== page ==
Gerald O’Driscoll is a senior fellow at the Cato Institute. He is a widely quoted expert on international monetary and financial issues. Previously the director of the Center for International Trade and Economics at the Heritage Foundation, O’Driscoll was senior editor of the annual Index of Economic Freedom, co-published by Heritage and The Wall Street Journal. He has also served as vice president and director of policy analysis at Citigroup. Before that, he was vice president and economic advisor at the Federal Reserve Bank of Dallas. He also served as staff director of the Congessionally mandated Meltzer Commission on international financial institutions. O’Driscoll has taught at UCSB, Iowa State University and New York University. He is widely published in leading publications, including The Wall Street Journal. He appears frequently on national radio and television, including Fox Business News, CNBC and Bloomberg. He is a director of the Association of Private Enterprise Education. O’Driscoll holds a B.A. in economics from Fordham University, and an M.A. and Ph.D in economics from UCLA.
Featuring John Allison, President and CEO, Cato Institute; Rep. Kevin Brady (TX-8), Chairman, Joint Economic Committee; and Norbert Michel, Research Fellow in Financial Regulations, Heritage Foundation; moderated by James A. Dorn, Vice President for Monetary Studies and Senior Fellow, Cato Institute.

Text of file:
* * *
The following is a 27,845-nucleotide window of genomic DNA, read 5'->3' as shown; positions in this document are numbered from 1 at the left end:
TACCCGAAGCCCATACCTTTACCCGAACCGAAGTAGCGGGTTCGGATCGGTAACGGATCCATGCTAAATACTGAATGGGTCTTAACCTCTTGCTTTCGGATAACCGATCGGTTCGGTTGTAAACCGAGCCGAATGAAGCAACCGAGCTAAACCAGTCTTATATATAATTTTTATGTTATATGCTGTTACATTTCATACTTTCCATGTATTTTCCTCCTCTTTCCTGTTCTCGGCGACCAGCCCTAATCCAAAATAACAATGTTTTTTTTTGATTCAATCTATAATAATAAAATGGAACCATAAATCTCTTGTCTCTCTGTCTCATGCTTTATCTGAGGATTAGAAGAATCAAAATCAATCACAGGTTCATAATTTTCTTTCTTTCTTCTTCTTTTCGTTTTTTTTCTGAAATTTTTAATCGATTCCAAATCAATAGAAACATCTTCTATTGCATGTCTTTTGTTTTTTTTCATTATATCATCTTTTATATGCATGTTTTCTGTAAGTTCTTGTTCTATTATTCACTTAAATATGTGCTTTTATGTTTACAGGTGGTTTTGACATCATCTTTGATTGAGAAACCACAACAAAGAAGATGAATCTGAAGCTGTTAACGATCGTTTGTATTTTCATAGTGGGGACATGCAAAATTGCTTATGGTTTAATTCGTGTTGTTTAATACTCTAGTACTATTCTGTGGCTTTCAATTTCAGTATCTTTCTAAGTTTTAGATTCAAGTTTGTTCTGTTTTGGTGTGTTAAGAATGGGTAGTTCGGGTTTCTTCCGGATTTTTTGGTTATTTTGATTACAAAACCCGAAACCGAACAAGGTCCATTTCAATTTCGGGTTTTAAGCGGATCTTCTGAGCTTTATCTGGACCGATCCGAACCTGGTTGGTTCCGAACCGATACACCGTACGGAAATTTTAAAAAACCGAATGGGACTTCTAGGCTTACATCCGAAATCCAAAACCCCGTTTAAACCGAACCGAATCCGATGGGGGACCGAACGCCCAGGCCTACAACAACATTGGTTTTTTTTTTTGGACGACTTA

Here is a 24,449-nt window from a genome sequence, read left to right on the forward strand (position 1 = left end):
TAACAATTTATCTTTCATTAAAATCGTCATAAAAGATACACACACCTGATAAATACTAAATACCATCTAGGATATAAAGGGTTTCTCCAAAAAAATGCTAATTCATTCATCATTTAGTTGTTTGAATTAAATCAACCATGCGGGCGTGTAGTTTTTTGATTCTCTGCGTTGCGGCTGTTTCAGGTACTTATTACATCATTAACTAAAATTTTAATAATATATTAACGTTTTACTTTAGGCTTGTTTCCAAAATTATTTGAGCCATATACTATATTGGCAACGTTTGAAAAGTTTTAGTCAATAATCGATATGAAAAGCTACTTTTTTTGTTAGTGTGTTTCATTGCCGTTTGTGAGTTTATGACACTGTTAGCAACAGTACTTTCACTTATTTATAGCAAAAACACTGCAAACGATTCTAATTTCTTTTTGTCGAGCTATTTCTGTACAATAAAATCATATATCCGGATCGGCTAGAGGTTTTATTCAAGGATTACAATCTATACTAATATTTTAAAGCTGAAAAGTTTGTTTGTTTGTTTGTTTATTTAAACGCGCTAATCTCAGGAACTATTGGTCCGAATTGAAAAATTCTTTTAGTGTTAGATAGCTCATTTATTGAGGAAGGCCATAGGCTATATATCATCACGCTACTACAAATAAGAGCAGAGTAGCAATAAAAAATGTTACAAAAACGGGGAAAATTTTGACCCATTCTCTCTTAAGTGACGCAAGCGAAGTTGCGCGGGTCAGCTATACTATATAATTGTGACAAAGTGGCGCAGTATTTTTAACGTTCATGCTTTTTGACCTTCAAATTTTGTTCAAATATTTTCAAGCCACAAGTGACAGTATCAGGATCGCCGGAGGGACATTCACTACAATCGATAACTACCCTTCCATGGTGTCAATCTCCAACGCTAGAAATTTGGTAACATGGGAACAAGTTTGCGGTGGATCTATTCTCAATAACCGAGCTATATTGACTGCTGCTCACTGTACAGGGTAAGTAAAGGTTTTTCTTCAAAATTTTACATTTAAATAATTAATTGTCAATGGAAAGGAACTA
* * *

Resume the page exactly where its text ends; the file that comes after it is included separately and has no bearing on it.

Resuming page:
- Legal Briefs
- Cato Handbook for Policymakers
- Cato Journal
- Cato's Letter
- Cato's Letters
- Cato Papers on Public Policy
- Cato Policy Report
- Cato State Legislative Guide
- Cracking the Books
- Economic Freedom of the States of India
- Economic Freedom of the World
- Public Comments
- Supreme Court Review
In this issue of the Cato Journal, economists Geoffrey Black, D. Allen Dalton, Samia Islam, and Aaron Batteen offer one prominent example of allowing the market to work. Also in this issue, economists Jason E. Taylor and Jerry L. Taylor reexamine the relationship between marginal tax rates and U.S. growth, and Robert Krol looks at bias in CBO and OMB economic forecasts.
Latest CommentaryOnly a robust and open marketplace of ideas can effectively combat lies consistent with the First Amendment.
The 2008-2009 financial crisis and Great Recession have vastly increased the power and scope of the Federal Reserve, and radically changed the financial landscape. This new ebook examines those changes and considers how the links between money, markets, and government may evolve in the future.